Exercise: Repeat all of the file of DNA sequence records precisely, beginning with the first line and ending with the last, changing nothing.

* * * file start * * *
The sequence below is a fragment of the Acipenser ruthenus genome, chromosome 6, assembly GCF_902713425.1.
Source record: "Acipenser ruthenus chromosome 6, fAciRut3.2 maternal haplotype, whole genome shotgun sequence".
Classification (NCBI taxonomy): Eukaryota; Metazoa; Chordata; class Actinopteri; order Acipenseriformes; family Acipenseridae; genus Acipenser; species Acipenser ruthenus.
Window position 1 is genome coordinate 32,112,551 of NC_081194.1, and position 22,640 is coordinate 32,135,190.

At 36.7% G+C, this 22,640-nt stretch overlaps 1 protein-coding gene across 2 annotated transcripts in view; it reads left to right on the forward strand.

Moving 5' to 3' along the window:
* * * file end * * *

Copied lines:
The sequence below is a fragment of the Acipenser ruthenus genome, chromosome 6, assembly GCF_902713425.1.
Source record: "Acipenser ruthenus chromosome 6, fAciRut3.2 maternal haplotype, whole genome shotgun sequence".
Classification (NCBI taxonomy): Eukaryota; Metazoa; Chordata; class Actinopteri; order Acipenseriformes; family Acipenseridae; genus Acipenser; species Acipenser ruthenus.
Window position 1 is genome coordinate 32,112,551 of NC_081194.1, and position 22,640 is coordinate 32,135,190.

At 36.7% G+C, this 22,640-nt stretch overlaps 1 protein-coding gene across 2 annotated transcripts in view; it reads left to right on the forward strand.

Moving 5' to 3' along the window: